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Audiology

Diagnostic Audiometric Tests

Diagnostic Audiometric Tests

Comprehensive audiometry includes a number of tests which help the audiologist assess the type and degree of a patient’s hearing impairment These tests can be performed for almost any patient. These tests include:

Pure Tone Audiometry

Tests using pure tone signals determine a patient’s hearing sensitivity for the range of typical everyday sounds, particularly speech sounds. During pure tone testing, the patient is seated in a sound treated room. He or she listens for discreet tones under earphones. If warranted, the tests are repeated with a bone conduction headphone, which is used to confirm or rule out a middle ear component of hearing impairment.

Speech Audiometry

Speech testing includes detection and discrimination tasks. Speech discrimination is useful in determining whether the patient processes speech sounds normally. Good speech discrimination scores typically indicate a patient can benefit from amplification, if warranted.

Immittance Audiometry

Immittance testing is used to determine resistance in the middle ear system. These tests include tympanometry and acoustic reflexes. Tympanometry measures the flexibility of the eardrum (tympanic membrane), and acoustic reflexes help assess both nerve conduction and the middle ear system. Immittance tests help confirm the presence of middle ear fluid, a functioning ventilation tube, or a perforation.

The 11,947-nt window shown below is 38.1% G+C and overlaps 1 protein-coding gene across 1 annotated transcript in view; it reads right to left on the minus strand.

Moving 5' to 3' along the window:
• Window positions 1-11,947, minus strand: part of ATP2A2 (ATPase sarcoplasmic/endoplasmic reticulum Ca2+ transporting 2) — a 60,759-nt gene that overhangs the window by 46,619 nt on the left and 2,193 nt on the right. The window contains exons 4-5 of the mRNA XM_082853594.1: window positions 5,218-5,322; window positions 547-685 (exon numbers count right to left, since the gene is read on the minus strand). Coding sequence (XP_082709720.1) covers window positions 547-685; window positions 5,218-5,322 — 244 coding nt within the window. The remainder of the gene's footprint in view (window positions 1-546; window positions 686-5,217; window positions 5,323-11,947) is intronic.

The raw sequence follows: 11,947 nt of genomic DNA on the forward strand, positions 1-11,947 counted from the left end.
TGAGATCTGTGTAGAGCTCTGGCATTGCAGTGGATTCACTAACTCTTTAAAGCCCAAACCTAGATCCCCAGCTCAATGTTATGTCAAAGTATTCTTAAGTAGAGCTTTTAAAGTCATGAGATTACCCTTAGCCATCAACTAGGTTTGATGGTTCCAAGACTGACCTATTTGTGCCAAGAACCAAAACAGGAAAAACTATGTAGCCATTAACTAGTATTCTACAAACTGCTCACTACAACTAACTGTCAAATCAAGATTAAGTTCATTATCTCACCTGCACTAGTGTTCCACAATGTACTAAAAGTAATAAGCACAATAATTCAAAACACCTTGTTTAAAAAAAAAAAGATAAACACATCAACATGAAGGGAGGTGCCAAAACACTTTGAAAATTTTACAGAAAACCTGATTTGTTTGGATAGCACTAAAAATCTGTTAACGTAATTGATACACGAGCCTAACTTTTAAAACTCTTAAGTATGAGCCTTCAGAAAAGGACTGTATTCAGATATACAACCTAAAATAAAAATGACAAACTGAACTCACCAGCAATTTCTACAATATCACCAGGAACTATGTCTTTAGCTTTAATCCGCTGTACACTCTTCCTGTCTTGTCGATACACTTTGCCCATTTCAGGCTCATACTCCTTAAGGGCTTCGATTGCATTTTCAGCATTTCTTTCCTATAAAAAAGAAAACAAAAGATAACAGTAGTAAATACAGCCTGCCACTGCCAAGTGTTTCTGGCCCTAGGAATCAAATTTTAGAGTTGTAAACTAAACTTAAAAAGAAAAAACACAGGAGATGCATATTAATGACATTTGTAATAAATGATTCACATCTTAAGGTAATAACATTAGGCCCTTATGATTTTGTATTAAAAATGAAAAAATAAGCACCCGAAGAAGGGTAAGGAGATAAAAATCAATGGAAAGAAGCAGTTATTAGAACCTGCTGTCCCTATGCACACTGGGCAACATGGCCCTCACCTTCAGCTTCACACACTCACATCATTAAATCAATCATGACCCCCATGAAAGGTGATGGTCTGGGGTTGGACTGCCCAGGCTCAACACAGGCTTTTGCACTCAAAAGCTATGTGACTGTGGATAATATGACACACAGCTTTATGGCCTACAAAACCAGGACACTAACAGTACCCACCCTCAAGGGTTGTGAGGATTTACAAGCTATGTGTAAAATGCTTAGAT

Advanced audiological tests include Auditory Evoked Brainstem Response (ABR), Evoked Otoacoustic Emissions (OAEs) and Electrocochleography (ECoG). These are termed “site of lesion” tests because they are used to determine whether a specific hearing loss is sensory (cochlear) or neurological in nature.

Evoked Otoacoustic Emissions (OAES)

OAE tests assess the function of the cochlea by relying on a natural phenomena, emissions, which occur in normally functioning ears. When a normal cochlea is stimulated with sound, a (very weak) signal, the emission, is returned from the inner ear through the tympanic membrane. This emission can be recorded by special microphones placed in the ear canal.

Electronystagmography (ENG)

ENG testing involves a series of tests to assess balance function. The tests are designed to isolate abnormal dizziness, if possible, to either the inner ear(s) or central nervous system.


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